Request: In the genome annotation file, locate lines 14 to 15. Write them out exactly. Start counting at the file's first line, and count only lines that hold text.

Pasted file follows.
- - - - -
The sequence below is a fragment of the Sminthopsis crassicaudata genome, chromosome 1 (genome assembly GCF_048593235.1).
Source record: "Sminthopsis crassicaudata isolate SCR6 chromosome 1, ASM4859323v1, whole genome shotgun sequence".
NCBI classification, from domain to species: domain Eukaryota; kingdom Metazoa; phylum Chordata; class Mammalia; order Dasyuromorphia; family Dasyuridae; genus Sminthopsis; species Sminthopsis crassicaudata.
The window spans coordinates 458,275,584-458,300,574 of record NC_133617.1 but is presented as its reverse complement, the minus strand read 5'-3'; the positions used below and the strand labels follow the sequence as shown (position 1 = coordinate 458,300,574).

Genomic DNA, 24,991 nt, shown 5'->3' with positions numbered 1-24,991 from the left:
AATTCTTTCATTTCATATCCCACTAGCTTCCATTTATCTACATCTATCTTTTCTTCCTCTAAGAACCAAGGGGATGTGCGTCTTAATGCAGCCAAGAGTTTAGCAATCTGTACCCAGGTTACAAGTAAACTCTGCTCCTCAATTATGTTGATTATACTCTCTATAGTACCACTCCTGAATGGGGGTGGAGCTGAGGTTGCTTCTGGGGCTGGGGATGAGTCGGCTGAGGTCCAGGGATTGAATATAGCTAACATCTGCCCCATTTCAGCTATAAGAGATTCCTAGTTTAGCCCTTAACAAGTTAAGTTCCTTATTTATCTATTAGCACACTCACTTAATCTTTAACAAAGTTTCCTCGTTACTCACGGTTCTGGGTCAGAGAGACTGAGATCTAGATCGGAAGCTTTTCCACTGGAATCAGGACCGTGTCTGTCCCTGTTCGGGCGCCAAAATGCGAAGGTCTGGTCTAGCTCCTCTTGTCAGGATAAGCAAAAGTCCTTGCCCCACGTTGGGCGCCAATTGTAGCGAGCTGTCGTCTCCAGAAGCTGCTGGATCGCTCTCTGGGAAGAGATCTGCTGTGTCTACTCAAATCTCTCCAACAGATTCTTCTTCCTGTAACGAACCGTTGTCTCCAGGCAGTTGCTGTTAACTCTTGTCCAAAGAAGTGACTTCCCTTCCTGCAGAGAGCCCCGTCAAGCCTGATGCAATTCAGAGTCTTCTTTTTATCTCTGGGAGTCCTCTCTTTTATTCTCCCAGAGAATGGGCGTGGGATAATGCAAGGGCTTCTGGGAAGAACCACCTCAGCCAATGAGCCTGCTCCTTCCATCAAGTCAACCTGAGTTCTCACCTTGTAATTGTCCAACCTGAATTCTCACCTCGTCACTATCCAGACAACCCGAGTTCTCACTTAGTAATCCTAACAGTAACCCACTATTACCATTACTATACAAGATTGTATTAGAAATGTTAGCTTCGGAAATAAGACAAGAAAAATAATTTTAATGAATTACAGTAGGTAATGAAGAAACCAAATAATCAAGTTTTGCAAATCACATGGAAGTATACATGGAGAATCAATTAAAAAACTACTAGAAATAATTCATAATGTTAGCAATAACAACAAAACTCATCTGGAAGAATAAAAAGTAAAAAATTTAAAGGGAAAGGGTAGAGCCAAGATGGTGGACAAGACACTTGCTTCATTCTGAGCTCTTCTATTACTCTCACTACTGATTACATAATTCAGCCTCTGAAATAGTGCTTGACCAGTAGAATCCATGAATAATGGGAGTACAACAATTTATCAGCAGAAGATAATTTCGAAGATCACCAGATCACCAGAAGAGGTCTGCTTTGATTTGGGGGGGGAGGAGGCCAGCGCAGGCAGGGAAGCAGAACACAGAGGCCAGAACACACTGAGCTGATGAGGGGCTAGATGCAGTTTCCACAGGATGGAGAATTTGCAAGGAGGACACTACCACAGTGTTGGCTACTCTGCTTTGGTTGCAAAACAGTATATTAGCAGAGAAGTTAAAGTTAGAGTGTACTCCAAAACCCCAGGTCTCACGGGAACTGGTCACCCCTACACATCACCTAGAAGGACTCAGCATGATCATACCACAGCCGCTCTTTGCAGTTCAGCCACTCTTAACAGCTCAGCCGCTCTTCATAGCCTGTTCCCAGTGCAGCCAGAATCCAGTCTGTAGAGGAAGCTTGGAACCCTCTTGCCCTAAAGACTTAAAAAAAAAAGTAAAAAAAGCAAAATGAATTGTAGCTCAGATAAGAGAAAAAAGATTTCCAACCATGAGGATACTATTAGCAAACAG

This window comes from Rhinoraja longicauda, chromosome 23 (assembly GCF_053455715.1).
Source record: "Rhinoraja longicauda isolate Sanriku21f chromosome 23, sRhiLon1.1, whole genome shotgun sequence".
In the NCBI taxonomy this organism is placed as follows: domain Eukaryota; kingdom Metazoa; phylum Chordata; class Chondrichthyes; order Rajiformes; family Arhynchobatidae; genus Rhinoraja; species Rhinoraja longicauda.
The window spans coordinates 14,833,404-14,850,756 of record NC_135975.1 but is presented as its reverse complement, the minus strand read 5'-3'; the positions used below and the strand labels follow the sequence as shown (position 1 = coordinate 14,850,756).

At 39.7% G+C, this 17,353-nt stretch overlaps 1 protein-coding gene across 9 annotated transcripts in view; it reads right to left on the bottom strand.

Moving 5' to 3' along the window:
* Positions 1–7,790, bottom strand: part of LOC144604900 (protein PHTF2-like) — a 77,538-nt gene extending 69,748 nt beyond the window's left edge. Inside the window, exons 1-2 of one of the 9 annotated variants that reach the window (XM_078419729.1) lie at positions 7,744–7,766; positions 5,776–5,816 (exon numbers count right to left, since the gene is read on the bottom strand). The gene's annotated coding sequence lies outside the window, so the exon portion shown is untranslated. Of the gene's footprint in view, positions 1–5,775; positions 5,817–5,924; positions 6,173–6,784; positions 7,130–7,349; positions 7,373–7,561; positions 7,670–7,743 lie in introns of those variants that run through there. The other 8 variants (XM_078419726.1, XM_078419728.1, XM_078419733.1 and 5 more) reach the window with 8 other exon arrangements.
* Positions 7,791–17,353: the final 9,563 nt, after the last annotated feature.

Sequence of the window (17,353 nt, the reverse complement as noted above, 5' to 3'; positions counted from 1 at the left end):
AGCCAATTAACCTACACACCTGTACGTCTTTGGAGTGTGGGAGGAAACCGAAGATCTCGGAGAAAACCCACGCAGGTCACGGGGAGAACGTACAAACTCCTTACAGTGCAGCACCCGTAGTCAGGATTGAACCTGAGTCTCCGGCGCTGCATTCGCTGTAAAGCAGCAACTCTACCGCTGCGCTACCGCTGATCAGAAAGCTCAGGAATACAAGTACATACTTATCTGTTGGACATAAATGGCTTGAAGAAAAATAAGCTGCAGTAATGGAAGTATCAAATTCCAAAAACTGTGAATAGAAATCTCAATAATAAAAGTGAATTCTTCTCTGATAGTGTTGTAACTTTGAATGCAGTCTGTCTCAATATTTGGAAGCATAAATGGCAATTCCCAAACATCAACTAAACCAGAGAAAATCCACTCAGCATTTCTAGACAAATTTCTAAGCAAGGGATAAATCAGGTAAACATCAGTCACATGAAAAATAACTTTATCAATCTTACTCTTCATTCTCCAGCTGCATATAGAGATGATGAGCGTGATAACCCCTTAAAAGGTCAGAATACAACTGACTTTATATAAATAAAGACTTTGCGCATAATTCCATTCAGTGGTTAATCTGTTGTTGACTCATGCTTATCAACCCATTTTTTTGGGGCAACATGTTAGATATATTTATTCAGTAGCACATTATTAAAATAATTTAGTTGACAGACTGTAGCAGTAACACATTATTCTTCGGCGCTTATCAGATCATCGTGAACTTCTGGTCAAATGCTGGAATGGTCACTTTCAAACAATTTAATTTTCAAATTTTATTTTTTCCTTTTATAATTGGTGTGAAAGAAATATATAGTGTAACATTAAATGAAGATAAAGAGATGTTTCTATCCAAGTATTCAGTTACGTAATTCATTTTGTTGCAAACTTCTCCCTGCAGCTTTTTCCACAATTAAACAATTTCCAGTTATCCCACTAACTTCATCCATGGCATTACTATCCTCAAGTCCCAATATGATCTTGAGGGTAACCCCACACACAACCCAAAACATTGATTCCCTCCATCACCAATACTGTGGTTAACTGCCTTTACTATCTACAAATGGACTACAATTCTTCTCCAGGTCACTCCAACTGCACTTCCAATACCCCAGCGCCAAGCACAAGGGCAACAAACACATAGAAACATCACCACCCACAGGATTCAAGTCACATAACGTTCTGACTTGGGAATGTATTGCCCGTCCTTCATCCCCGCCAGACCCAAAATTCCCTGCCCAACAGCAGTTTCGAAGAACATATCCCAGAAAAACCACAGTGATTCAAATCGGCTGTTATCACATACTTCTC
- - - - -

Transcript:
* Positions 7,791–17,353: the final 9,563 nt, after the last annotated feature.

Sequence of the window (17,353 nt, the reverse complement as noted above, 5' to 3'; positions counted from 1 at the left end):